Thursday, February 25, 2010

Quality Code

A month ago or so Jeremy D. Miller wrote a blog post where he briefly, but effectively, tackles the issues of why writing good code is important. I've written about this in the past as well. Now, I think this is one of those issues that no one would REALLY argue against, but that we all know lots of people don't FULLY agree with or understand.

I don't think anyone would argue that bad code is better than good code. But I think people (developers and business people) misunderstand how important good code actually is. This issue is very near and dear for me because I have quite a history with bad code. Really bad code... So figuring out what good code looks like is more than just an academic exercise for me.

What Jeremy says is,
Let’s be realistic here, you never have the perfect requirements. Your business partners with the vision will need to iterate and refine their vision, and the entire product team is better off if the development team is technically able to efficiently deliver features that weren’t even imagined at project inception. You can succeed with bad code, but all things being equal, I think you maximize your business’s chances of succeeding by taking software quality very seriously.
This is one of those things that is easy to overlook: change.  Especially unexpected change.  The "business people" don't know the difference between expected change and unexpected change.  Even "business people" who used to be really really smart technical people.  Once you're outside the code, you have no idea what magic is needed to make changes.  That's why these business people always come to you with this odd look on their face and ask, "Can we do this??"  Sometimes you look at them like they're crazy and say, "Duh."  But other times you blow up at them, "What?!  That wasn't in the original spec!"  That's why those business people have that funny look on their face, they never know what to expect.  Of course, that's also why some of these business people adopt the attitude of, "I don't want to hear about it, just get it done by tomorrow."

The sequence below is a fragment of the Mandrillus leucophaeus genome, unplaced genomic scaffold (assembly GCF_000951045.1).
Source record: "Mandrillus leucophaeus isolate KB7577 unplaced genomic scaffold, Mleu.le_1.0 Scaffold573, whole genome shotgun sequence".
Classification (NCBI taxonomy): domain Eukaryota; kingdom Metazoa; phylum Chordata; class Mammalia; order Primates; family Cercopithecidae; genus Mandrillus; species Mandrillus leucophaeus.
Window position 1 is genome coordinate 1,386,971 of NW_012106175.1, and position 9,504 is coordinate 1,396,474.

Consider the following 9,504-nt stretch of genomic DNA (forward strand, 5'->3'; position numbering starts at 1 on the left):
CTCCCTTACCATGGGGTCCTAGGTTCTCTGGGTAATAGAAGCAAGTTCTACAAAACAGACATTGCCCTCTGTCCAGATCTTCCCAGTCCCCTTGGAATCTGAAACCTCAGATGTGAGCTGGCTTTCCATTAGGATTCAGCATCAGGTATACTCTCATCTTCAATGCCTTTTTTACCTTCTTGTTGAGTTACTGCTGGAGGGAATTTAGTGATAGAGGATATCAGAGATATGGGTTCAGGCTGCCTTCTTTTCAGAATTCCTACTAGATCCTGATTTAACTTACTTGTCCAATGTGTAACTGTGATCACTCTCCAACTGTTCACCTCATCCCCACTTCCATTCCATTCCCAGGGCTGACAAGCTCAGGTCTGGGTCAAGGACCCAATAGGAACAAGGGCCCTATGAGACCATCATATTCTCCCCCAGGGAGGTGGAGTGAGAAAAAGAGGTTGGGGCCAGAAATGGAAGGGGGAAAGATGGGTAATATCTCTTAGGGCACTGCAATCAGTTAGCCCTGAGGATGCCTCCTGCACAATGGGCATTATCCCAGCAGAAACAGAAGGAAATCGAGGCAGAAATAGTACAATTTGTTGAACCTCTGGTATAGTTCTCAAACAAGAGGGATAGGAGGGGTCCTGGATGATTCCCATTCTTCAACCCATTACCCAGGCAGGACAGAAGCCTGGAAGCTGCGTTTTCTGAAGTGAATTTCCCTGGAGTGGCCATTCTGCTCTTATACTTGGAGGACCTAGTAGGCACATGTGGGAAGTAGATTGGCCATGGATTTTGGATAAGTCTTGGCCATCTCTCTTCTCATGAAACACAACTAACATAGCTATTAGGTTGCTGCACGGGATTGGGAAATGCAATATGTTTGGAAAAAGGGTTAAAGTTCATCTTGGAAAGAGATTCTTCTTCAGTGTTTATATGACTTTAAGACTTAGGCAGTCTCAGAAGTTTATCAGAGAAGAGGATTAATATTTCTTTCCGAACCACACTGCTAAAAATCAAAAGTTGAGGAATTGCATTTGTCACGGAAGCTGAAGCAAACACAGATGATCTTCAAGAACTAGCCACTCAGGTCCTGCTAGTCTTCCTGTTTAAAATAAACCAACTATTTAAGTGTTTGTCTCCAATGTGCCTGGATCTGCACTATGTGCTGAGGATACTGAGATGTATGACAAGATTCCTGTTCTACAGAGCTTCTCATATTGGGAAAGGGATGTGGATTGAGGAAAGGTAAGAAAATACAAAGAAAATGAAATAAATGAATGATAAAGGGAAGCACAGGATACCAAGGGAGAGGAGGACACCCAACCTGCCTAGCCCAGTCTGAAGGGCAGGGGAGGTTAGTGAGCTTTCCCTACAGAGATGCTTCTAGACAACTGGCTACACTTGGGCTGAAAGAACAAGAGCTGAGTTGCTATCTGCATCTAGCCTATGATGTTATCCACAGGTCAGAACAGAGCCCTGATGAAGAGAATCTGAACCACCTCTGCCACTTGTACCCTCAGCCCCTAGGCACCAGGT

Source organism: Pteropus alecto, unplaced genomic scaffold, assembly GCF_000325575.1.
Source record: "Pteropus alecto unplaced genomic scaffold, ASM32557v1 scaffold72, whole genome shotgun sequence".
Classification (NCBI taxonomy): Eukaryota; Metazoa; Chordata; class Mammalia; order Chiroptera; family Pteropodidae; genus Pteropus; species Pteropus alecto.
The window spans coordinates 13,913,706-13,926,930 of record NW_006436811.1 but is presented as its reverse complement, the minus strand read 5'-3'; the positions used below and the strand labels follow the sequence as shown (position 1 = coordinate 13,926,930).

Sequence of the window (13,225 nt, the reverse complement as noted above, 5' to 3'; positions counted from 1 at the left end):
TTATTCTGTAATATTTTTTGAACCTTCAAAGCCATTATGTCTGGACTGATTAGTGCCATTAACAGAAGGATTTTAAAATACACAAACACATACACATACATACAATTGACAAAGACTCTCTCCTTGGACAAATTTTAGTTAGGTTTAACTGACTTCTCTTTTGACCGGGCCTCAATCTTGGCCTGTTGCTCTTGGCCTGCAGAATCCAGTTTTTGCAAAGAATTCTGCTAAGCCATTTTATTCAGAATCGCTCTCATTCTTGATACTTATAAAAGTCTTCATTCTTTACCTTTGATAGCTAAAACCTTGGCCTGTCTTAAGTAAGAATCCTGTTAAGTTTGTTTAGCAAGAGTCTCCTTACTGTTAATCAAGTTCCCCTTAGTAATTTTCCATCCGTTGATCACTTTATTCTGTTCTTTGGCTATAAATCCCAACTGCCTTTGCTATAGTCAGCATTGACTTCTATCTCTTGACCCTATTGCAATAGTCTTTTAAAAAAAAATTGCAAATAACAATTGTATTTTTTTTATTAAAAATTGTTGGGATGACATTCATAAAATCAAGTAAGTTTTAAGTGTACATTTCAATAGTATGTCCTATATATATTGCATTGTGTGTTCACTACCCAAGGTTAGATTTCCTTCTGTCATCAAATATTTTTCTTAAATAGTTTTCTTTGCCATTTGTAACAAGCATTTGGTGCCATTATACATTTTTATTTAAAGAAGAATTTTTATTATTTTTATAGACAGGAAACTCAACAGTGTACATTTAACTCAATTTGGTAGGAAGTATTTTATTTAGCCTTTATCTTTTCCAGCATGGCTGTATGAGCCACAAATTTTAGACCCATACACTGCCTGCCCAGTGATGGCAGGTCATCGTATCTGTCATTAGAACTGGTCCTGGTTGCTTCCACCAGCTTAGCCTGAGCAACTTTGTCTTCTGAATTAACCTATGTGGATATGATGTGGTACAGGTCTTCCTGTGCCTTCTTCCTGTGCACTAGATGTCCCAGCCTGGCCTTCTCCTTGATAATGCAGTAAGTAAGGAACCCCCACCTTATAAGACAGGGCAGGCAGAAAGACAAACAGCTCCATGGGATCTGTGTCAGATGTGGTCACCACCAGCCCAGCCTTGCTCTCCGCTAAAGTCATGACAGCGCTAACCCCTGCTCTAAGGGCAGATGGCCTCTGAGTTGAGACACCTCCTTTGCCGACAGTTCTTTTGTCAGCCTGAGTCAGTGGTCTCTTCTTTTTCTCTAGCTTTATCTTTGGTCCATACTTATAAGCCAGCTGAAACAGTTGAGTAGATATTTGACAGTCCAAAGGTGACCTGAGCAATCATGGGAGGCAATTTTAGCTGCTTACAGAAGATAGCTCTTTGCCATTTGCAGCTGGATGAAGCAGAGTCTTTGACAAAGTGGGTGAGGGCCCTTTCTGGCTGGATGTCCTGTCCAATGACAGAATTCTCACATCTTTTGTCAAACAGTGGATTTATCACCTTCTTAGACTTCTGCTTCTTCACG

Let me be very clear here, I’m defining software quality as the structural qualities of code structure that enable a team to be productive within that codebase for an extended amount of time.
So that's why code quality is important.  The business people should want you to be writing quality code because it means you can respond to their changes with a good attitude and quick turn around time.  And you should want to be writing quality code because it means you can deal with those changes without going out of your mind, and without adding more and more hacks into your code.

Jeremy's blog post goes on to list some "qualities" of good code.  One of these I think is very important:
Feedback. I think the best way to be successful building software is to assume that everything you do is wrong. We need rapid feedback cycles to find and correct our inevitable mistakes.
He also has a list of links to his MSDN articles on various valuable patterns and principles which you can apply to help keep your code maintainable.